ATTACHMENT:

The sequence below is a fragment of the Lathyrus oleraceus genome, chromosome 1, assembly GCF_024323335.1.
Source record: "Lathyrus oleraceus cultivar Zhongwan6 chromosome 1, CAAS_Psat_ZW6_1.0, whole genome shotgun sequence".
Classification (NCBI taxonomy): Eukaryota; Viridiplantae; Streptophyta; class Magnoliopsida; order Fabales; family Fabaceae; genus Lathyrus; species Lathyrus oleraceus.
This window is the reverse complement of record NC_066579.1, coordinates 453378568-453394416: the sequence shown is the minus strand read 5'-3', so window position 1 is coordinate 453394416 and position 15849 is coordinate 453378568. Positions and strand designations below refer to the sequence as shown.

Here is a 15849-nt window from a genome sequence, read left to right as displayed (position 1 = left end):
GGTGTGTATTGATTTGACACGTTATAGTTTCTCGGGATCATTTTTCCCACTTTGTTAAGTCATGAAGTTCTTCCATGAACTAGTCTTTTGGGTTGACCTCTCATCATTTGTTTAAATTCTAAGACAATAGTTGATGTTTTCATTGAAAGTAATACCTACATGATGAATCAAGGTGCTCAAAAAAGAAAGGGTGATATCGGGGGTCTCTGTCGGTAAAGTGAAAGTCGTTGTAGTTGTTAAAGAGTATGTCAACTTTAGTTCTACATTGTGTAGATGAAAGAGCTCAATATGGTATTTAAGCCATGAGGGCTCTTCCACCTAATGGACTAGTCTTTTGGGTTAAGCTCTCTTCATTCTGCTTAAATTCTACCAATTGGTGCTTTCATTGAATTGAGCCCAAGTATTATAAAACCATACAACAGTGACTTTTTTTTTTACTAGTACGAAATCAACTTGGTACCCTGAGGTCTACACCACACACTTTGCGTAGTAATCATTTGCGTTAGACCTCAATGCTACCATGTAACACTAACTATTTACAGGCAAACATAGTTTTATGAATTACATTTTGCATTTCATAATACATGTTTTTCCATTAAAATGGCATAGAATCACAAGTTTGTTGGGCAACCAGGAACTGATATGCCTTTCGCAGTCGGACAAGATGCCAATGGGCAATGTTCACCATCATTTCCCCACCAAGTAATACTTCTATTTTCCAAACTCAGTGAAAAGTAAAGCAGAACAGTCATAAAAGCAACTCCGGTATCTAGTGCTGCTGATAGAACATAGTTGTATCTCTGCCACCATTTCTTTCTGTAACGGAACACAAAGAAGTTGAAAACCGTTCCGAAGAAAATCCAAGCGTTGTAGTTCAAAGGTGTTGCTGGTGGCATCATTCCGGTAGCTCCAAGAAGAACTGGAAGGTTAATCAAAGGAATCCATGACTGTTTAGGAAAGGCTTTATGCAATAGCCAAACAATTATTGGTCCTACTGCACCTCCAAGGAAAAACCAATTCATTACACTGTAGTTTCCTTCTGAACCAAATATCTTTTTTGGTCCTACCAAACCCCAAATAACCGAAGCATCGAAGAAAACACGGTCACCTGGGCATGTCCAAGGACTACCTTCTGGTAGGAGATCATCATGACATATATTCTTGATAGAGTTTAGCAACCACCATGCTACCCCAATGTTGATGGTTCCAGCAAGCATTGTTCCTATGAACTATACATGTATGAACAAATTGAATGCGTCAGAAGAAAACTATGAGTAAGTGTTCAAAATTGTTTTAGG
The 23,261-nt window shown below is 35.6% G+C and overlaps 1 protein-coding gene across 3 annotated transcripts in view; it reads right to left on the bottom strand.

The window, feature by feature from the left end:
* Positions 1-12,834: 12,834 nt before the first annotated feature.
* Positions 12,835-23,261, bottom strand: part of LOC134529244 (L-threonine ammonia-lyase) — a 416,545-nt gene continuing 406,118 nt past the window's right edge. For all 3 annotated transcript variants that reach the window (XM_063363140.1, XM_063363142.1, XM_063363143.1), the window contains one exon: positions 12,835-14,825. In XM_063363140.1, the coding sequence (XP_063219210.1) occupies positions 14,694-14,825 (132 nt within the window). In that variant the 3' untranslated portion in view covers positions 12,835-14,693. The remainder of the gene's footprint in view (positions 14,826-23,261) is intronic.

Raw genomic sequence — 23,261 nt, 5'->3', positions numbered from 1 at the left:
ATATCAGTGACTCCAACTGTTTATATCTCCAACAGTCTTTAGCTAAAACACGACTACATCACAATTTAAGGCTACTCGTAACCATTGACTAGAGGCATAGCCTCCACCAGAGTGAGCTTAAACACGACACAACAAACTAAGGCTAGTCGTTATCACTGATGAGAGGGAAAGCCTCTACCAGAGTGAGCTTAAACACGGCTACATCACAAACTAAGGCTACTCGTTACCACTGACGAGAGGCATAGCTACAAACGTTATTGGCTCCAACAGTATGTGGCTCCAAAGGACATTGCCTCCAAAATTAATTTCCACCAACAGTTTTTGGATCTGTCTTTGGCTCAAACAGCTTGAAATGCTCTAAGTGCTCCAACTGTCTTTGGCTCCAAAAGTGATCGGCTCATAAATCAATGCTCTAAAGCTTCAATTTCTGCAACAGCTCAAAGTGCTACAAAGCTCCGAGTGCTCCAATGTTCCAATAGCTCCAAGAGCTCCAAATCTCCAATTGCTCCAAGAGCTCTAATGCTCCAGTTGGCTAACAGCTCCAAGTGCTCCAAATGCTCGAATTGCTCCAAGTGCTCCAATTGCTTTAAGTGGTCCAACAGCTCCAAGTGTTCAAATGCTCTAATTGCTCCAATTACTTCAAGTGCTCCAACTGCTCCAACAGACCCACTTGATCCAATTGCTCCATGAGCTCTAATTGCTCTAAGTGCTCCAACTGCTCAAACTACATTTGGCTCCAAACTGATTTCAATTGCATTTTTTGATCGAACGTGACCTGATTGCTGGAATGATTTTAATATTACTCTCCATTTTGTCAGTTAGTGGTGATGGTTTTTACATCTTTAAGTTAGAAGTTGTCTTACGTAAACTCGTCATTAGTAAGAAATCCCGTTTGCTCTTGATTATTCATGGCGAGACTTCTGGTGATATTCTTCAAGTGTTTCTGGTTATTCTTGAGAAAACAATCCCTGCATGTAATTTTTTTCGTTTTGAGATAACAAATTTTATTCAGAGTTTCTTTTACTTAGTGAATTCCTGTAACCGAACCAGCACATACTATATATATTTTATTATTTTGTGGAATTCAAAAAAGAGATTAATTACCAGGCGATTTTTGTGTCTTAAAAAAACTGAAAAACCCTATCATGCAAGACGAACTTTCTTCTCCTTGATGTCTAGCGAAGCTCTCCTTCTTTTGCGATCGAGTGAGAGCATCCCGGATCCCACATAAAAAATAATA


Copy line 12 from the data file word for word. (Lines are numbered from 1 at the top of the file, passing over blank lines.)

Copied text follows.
ATATCAGTGACTCCAACTGTTTATATCTCCAACAGTCTTTAGCTAAAACACGACTACATCACAATTTAAGGCTACTCGTAACCATTGACTAGAGGCATAGCCTCCACCAGAGTGAGCTTAAACACGACACAACAAACTAAGGCTAGTCGTTATCACTGATGAGAGGGAAAGCCTCTACCAGAGTGAGCTTAAACACGGCTACATCACAAACTAAGGCTACTCGTTACCACTGACGAGAGGCATAGCTACAAACGTTATTGGCTCCAACAGTATGTGGCTCCAAAGGACATTGCCTCCAAAATTAATTTCCACCAACAGTTTTTGGATCTGTCTTTGGCTCAAACAGCTTGAAATGCTCTAAGTGCTCCAACTGTCTTTGGCTCCAAAAGTGATCGGCTCATAAATCAATGCTCTAAAGCTTCAATTTCTGCAACAGCTCAAAGTGCTACAAAGCTCCGAGTGCTCCAATGTTCCAATAGCTCCAAGAGCTCCAAATCTCCAATTGCTCCAAGAGCTCTAATGCTCCAGTTGGCTAACAGCTCCAAGTGCTCCAAATGCTCGAATTGCTCCAAGTGCTCCAATTGCTTTAAGTGGTCCAACAGCTCCAAGTGTTCAAATGCTCTAATTGCTCCAATTACTTCAAGTGCTCCAACTGCTCCAACAGACCCACTTGATCCAATTGCTCCATGAGCTCTAATTGCTCTAAGTGCTCCAACTGCTCAAACTACATTTGGCTCCAAACTGATTTCAATTGCATTTTTTGATCGAACGTGACCTGATTGCTGGAATGATTTTAATATTACTCTCCATTTTGTCAGTTAGTGGTGATGGTTTTTACATCTTTAAGTTAGAAGTTGTCTTACGTAAACTCGTCATTAGTAAGAAATCCCGTTTGCTCTTGATTATTCATGGCGAGACTTCTGGTGATATTCTTCAAGTGTTTCTGGTTATTCTTGAGAAAACAATCCCTGCATGTAATTTTTTTCGTTTTGAGATAACAAATTTTATTCAGAGTTTCTTTTACTTAGTGAATTCCTGTAACCGAACCAGCACATACTATATATATTTTATTATTTTGTGGAATTCAAAAAAGAGATTAATTACCAGGCGATTTTTGTGTCTTAAAAAAACTGAAAAACCCTATCATGCAAGACGAACTTTCTTCTCCTTGATGTCTAGCGAAGCTCTCCTTCTTTTGCGATCGAGTGAGAGCATCCCGGATCCCACATAAAAAATAATA